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Marijuana grower Basil McMahon with his crop
Marijuana grower Basil McMahon with his crop in Grass Valley, Calif., on Nov. 12, 2015. Randall Benton The Sacramento Bee file

With the potential for hundreds of millions of dollars in new revenue on the table, California lawmakers are pursuing a 15 percent medical marijuana sales tax this year.

Sen. Mike McGuire, D-Healdsburg, on Wednesday introduced a tax bill that follows long-awaited regulations passed by lawmakers in the final days of the legislative session last September, nearly two decades after voters first legalized medical marijuana.

Annual sales of medical marijuana are estimated at more than $1 billion in California, according to McGuire, meaning that his tax could bring in more than $100 million for the state. It would be divided between the general fund, grants for local oversight agencies, state parks, environmental restoration projects for land damaged by illegal marijuana cultivation, and county drug and alcohol treatment programs.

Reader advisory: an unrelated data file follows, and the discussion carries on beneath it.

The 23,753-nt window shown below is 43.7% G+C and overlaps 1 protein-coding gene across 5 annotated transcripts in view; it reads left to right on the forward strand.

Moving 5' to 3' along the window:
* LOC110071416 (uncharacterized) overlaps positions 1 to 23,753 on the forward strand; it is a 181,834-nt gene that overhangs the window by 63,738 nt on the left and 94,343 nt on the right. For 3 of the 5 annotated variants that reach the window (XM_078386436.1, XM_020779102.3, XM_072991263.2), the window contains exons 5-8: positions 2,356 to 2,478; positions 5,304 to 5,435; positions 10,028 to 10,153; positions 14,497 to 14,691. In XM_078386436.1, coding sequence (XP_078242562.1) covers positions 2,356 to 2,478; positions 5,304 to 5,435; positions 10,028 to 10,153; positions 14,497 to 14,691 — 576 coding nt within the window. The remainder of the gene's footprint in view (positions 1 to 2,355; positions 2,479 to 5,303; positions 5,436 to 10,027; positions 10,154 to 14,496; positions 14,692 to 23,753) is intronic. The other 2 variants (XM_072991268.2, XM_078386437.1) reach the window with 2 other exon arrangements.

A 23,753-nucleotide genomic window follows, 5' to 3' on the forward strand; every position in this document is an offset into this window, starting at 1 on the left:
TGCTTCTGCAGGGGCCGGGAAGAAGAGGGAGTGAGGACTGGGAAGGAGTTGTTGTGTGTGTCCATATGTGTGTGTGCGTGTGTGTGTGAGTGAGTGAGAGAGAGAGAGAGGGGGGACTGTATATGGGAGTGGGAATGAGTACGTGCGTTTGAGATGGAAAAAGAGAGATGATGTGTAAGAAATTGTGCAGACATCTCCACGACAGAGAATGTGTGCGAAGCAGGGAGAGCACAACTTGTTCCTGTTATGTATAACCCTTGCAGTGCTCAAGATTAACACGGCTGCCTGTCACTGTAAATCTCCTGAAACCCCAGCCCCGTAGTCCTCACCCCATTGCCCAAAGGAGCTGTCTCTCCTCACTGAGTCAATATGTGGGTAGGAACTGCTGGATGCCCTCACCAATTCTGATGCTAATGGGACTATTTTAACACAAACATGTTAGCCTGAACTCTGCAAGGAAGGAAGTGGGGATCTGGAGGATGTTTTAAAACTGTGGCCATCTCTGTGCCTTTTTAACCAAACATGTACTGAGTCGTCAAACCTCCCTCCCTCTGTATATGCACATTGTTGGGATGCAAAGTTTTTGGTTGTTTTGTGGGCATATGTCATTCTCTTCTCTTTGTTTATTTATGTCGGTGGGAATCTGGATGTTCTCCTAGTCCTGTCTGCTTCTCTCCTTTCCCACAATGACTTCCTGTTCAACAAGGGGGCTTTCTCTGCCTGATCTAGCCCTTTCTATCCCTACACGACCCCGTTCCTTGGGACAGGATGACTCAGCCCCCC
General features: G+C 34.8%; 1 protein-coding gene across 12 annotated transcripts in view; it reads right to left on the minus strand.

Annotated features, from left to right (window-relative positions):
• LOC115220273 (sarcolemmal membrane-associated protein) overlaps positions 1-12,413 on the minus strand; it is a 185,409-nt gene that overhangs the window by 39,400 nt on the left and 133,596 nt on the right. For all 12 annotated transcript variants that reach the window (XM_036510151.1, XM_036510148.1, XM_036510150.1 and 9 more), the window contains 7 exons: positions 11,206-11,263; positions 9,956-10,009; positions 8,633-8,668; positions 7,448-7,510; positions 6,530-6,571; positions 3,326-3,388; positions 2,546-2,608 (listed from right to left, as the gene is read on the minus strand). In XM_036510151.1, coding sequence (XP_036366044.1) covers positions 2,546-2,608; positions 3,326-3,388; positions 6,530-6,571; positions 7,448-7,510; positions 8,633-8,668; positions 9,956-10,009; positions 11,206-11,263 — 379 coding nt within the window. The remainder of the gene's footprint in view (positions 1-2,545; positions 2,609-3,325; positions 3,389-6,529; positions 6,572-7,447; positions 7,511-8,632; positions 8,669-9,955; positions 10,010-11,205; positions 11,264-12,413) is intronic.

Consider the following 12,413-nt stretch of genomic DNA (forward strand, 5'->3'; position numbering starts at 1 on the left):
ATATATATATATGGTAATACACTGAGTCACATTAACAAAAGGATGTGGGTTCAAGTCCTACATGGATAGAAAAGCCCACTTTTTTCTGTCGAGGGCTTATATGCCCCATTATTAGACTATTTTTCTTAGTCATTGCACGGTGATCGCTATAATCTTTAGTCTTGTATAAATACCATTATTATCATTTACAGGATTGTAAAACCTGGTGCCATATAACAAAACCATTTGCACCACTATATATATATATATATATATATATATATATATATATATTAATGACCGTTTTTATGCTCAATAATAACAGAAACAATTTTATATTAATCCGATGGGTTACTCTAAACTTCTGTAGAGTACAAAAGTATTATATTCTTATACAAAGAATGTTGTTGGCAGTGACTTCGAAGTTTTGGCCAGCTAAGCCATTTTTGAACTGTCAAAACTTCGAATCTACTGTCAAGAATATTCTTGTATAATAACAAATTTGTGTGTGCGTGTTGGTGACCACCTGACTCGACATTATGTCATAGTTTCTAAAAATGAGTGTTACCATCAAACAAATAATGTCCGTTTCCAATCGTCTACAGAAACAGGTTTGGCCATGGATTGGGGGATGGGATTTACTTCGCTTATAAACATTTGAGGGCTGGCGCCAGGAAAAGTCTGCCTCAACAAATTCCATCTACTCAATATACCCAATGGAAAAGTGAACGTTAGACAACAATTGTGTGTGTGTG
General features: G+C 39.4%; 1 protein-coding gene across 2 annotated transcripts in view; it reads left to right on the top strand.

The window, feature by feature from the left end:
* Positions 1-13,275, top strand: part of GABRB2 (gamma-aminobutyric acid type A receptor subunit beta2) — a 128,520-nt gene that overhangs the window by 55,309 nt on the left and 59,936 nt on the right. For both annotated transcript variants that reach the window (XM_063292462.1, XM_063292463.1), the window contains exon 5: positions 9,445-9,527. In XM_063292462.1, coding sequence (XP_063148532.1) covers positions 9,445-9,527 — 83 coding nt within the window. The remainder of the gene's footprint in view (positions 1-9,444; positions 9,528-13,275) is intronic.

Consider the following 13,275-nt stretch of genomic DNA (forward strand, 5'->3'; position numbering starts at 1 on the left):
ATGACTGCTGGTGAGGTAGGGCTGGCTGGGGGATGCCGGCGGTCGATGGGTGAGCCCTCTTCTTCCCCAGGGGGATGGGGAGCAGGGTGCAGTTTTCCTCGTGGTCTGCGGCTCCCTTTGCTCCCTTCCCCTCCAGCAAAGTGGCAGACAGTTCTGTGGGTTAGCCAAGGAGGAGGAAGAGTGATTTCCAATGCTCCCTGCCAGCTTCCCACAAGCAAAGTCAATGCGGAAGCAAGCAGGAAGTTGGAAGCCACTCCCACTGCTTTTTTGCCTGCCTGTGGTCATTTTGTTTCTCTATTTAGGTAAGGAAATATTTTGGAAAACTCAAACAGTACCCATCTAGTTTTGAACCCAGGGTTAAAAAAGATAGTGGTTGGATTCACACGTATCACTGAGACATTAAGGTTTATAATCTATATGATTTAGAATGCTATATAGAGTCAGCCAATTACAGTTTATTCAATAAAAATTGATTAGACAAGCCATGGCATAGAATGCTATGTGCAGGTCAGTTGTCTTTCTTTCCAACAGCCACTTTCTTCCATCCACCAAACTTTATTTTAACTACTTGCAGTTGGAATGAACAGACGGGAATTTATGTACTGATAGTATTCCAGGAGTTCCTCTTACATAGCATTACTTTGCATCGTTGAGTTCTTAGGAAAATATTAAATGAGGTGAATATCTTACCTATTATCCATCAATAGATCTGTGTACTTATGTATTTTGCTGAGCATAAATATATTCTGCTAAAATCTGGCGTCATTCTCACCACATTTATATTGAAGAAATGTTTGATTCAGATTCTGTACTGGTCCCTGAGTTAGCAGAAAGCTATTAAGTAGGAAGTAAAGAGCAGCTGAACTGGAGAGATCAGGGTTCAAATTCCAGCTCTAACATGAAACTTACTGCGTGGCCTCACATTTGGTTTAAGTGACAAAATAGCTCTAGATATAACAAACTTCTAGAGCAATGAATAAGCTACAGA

“Now that there is a long overdue regulatory framework put into place,,” McGuire said in a statement, “it’s time to help fund the areas that are most affected by the cultivation – those communities that have long been paying the price of the negative effects of cultivation brought on by the ‘bad actors’ who destroy the environment and bring in crime.”

The 15-percent tax mirrors what proponents of a leading initiative to legalize recreational pot have included in their November measure.

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McGuire’s bill would need a two-thirds vote in the Legislature, which will require at least some Republicans, who are usually unwilling to support tax increases. However, many of them joined with Democrats to pass the medical marijuana regulations last year.

Alexei Koseff: 916-321-5236, @akoseff

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